Submitted to: Journal Of Poultry Science
Publication Type: Peer Reviewed Journal
Publication Acceptance Date: November 13, 1996
Publication Date: N/A
Interpretive Summary: Control of coccidiosis in the American poultry industry is usually through prophylactic addition of anticoccidial drugs to the feed. However, emergence of drug resistant strains of coccidia has decreased the effectiveness of this control and increased the potential for economic losses. New control methods are being sought. Because losses due to coccidiosis are generally associated with inflammatory responses, a greater understanding of these responses should lead to the development of new control measures. Nitric oxide (NO), a multipotent bioregulatory molecule, is a recognized product of the inflammatory response in vertebrates, but little is known about its generation or function during coccidia infections in chickens. In these experiments plasma levels of nitrite plus nitrate ions, stable metabolites of NO, were found to increase with increasing dose of Eimeria tenella and this increase was significant at 5 and 7 days post inoculation (PI). Treatment of infected chickens with aminoguanidine, a drug which inhibits NO synthesis, did not exacerbate infection as might be expected if NO were toxic to the parasite. It did decrease cecal bleeding, suggesting NO production enhances the hemorrhage associated with E. tenella infections.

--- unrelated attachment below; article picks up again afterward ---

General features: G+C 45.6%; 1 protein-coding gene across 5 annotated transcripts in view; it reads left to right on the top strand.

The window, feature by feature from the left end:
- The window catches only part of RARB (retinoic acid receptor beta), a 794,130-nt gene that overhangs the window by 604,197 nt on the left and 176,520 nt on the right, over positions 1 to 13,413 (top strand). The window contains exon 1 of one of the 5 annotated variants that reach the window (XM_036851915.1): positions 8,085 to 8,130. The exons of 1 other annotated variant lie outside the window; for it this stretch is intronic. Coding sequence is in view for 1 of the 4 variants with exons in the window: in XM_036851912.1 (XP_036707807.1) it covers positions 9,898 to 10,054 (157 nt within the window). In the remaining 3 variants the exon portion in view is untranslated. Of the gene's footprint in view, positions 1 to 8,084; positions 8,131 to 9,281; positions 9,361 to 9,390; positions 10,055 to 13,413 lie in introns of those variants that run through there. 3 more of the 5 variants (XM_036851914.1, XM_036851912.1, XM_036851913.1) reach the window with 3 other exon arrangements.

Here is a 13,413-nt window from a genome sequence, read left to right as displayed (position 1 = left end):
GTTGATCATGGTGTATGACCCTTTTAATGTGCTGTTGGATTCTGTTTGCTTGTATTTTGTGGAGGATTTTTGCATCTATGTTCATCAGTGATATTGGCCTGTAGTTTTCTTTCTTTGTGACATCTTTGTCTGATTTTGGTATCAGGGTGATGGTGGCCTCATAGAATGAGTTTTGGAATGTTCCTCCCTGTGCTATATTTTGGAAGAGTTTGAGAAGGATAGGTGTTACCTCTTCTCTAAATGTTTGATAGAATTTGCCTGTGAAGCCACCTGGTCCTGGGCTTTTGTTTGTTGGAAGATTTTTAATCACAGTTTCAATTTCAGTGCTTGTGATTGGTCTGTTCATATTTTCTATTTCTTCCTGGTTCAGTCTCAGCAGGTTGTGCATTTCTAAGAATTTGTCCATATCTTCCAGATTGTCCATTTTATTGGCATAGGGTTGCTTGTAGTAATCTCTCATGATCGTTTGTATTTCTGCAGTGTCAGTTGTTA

Technical Abstract: The objective of this study was to determine if nitric oxide (NO) is produced during a primary infection with Eimeria tenella, a protozoan parasite of chicken ceca. Plasma levels of NO2- plus NO3-, stable metabolites of NO, were measured at various times post inoculation (PI) with various doses of parasite. Inoculation with 5 X 10,000 and 1 X 1,000,000 but not 1 X 1,000 oocysts/chick significantly increased plasma NO2-plus NO3- at 7 days PI. In chickens inoculated with 5 X 10,000 oocysts, significant increases in plasma NO2- plus NO3- occurred at 5 and 7 but not 3 days PI. Daily i.p. administration of aminoguanidine (inhibitor of induced NO synthase) during the period of infection, did not lower the increases in plasma NO2- plus NO3- at days 5 and 7 PI, and did not affect the degree of colonization of the cecal tissue by the parasite, but did cause the ceca to appear less swollen and filled with blood at days 5 and 7 PI as compared with ceca from untreated chickens. Hemorrhage is a major pathological manifestation of E. tenella infections, associated with the disruption of the cecal mucosa by the developing parasite. The results of this experiment are consistent with the hypothesis that an aminoguanidine-inhibitable NO synthase, perhaps in the vascular endothelium of the cecal blood vessels, may contribute to hemorrhage by causing vasodilation.